Britain intends to fulfil its commitments on aid to India, despite a minister from the emerging economic giant's government dismissing the £1bn assistance as "peanuts", Downing Street said today.
Finance minister Pranab Mukherjee said that India no longer wants or needs the British money, which he described as "a peanut in our total development expenditure".
His comment sparked calls for the programme to be cancelled, with Conservative MP Philip Davies saying: "India spends tens of billions on defence and hundreds of millions a year on a space programme. In those circumstances, it would be unacceptable to give them aid even if they were begging us for it.
"Given that they don't even want it, it would be even more extraordinary if it were to be allowed to continue. There will be millions of hard-pressed families wondering why on earth the government is wasting money in this way."
The government is committed to increasing aid expenditure to the United Nations target of 0.7% of GDP by 2013. A review of aid last year led to a reduction in the sums going to India, but committed the UK to spending an average of £280 million a year in the country's poorest states until 2015.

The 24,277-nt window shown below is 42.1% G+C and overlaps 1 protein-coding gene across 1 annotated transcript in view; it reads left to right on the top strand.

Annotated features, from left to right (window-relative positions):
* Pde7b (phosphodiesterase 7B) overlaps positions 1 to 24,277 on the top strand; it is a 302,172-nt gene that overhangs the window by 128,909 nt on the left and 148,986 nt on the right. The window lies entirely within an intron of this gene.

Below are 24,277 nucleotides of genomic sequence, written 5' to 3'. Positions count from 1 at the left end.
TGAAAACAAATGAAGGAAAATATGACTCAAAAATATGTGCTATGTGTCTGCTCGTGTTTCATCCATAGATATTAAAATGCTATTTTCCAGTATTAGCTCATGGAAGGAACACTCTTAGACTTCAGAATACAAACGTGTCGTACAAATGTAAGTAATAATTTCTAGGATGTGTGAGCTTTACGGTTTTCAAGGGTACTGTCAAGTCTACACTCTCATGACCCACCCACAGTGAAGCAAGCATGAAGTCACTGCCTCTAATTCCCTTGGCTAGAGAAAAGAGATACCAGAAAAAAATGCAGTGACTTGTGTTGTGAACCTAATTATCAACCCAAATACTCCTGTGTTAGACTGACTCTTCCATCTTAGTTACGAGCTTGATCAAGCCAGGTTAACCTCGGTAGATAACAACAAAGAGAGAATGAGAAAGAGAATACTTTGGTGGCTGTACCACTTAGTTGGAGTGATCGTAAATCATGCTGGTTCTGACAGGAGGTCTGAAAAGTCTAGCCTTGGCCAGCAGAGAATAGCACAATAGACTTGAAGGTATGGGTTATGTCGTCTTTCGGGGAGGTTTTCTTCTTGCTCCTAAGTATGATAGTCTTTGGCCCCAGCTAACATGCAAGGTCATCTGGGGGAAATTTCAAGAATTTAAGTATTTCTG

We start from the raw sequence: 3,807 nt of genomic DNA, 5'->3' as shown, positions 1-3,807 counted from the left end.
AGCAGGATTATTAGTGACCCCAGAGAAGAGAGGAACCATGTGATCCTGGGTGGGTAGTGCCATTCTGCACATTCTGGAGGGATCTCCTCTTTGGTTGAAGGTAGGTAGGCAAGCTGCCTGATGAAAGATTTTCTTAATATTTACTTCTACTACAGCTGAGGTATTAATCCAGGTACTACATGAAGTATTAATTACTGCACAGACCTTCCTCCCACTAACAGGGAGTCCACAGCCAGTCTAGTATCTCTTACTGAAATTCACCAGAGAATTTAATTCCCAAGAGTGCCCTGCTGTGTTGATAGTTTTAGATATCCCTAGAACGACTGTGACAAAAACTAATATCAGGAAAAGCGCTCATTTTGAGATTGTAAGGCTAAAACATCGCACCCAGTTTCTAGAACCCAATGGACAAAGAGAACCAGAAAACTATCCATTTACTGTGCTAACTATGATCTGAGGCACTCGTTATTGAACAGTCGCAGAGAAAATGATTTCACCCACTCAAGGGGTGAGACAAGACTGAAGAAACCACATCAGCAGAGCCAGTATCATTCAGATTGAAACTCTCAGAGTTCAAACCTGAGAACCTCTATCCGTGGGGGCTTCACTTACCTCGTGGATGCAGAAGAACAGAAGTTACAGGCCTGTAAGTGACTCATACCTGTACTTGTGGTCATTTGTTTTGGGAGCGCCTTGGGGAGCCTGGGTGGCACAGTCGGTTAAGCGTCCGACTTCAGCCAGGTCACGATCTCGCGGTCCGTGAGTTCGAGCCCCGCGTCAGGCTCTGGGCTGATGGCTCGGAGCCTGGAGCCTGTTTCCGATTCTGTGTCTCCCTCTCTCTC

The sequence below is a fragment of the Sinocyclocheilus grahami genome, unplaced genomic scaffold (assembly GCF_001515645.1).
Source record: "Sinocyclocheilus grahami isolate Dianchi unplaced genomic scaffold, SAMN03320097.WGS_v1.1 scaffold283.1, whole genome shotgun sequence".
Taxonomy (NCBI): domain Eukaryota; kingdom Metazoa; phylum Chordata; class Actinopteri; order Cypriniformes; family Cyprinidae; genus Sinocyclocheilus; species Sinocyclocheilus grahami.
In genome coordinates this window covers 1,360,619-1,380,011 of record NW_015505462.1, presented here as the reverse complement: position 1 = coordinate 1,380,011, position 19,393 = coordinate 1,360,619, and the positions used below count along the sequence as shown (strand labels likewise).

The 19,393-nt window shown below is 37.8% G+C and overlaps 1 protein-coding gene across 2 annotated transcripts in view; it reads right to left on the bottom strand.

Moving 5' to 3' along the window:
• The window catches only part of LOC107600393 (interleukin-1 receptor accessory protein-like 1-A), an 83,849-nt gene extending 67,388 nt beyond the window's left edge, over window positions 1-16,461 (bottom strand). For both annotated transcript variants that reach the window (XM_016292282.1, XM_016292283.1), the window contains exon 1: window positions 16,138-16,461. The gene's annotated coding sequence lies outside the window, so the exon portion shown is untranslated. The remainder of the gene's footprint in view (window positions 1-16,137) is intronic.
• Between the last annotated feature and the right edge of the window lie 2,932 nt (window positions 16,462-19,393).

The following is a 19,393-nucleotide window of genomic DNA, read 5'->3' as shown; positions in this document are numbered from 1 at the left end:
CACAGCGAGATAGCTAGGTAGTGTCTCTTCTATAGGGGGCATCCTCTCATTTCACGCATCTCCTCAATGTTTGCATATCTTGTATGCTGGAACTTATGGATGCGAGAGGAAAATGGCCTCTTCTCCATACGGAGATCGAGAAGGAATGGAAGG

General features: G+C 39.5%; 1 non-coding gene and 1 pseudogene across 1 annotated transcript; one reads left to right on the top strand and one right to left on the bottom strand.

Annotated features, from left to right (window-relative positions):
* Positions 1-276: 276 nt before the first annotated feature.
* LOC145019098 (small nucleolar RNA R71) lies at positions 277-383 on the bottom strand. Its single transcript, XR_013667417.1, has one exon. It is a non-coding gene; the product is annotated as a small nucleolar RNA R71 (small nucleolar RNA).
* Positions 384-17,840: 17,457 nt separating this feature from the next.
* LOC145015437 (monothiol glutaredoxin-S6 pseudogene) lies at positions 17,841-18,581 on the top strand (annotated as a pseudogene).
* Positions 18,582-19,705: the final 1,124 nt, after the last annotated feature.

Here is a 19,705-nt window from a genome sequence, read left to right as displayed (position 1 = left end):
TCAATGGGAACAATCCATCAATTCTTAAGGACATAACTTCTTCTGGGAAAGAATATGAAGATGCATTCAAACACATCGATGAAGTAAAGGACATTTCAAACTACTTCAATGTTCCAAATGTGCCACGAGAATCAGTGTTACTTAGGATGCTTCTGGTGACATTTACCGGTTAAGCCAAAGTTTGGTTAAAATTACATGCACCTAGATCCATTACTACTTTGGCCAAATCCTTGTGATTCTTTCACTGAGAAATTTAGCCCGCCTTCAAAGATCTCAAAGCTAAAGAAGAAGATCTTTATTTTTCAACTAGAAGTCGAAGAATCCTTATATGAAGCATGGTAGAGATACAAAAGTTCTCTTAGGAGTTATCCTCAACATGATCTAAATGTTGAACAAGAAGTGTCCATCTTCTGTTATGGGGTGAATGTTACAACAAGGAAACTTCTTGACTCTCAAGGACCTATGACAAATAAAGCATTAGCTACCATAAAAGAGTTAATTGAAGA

Prime Minister David Cameron's official spokesman said he understood that Mukherjee's comments - widely reported in today's press - had been made about a year ago.
The spokesman added: "We have an aid programme in this country, we have aid commitments. We continue to think it is right to stick to those aid commitments."
He added: "We have reviewed our aid commitments to India. We continue to provide aid to India, but we focus it on the three poorest states.
"The reason we are doing that is because a huge number of the poorest people in the world live in these states.
"The government has always been very clear about sticking to its aid commitments and the fact that it would not balance the books on the backs of the poorest people in the world. It is going to stick to that."
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